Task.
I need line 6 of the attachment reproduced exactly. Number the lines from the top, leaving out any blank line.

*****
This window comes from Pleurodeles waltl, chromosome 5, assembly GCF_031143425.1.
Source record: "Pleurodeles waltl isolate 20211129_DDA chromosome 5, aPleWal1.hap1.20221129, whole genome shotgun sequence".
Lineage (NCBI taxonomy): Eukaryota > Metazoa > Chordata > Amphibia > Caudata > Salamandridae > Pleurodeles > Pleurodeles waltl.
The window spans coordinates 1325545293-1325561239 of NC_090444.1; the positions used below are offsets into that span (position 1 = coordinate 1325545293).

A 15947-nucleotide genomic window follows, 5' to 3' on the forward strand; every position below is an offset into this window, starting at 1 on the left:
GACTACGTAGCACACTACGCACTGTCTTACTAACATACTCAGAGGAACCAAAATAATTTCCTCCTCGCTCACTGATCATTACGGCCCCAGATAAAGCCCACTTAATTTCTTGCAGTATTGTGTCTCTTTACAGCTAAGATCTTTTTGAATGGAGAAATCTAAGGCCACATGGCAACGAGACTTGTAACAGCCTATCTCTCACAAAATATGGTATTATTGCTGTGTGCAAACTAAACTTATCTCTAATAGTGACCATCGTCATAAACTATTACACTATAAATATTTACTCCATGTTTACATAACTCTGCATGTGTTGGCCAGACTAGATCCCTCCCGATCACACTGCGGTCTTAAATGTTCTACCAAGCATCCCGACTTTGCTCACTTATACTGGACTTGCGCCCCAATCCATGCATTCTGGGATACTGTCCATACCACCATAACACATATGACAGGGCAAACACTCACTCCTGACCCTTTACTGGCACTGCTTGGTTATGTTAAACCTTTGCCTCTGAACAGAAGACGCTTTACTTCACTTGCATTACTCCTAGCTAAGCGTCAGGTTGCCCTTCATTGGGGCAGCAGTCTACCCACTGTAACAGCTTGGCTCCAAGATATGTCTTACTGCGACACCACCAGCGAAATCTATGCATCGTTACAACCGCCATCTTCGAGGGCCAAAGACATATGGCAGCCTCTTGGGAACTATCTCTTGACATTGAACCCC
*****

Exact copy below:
GACTACGTAGCACACTACGCACTGTCTTACTAACATACTCAGAGGAACCAAAATAATTTCCTCCTCGCTCACTGATCATTACGGCCCCAGATAAAGCCCACTTAATTTCTTGCAGTATTGTGTCTCTTTACAGCTAAGATCTTTTTGAATGGAGAAATCTAAGGCCACATGGCAACGAGACTTGTAACAGCCTATCTCTCACAAAATATGGTATTATTGCTGTGTGCAAACTAAACTTATCTCTAATAGTGACCATCGTCATAAACTATTACACTATAAATATTTACTCCATGTTTACATAACTCTGCATGTGTTGGCCAGACTAGATCCCTCCCGATCACACTGCGGTCTTAAATGTTCTACCAAGCATCCCGACTTTGCTCACTTATACTGGACTTGCGCCCCAATCCATGCATTCTGGGATACTGTCCATACCACCATAACACATATGACAGGGCAAACACTCACTCCTGACCCTTTACTGGCACTGCTTGGTTATGTTAAACCTTTGCCTCTGAACAGAAGACGCTTTACTTCACTTGCATTACTCCTAGCTAAGCGTCAGGTTGCCCTTCATTGGGGCAGCAGTCTACCCACTGTAACAGCTTGGCTCCAAGATATGTCTTACTGCGACACCACCAGCGAAATCTATGCATCGTTACAACCGCCATCTTCGAGGGCCAAAGACATATGGCAGCCTCTTGGGAACTATCTCTTGACATTGAACCCC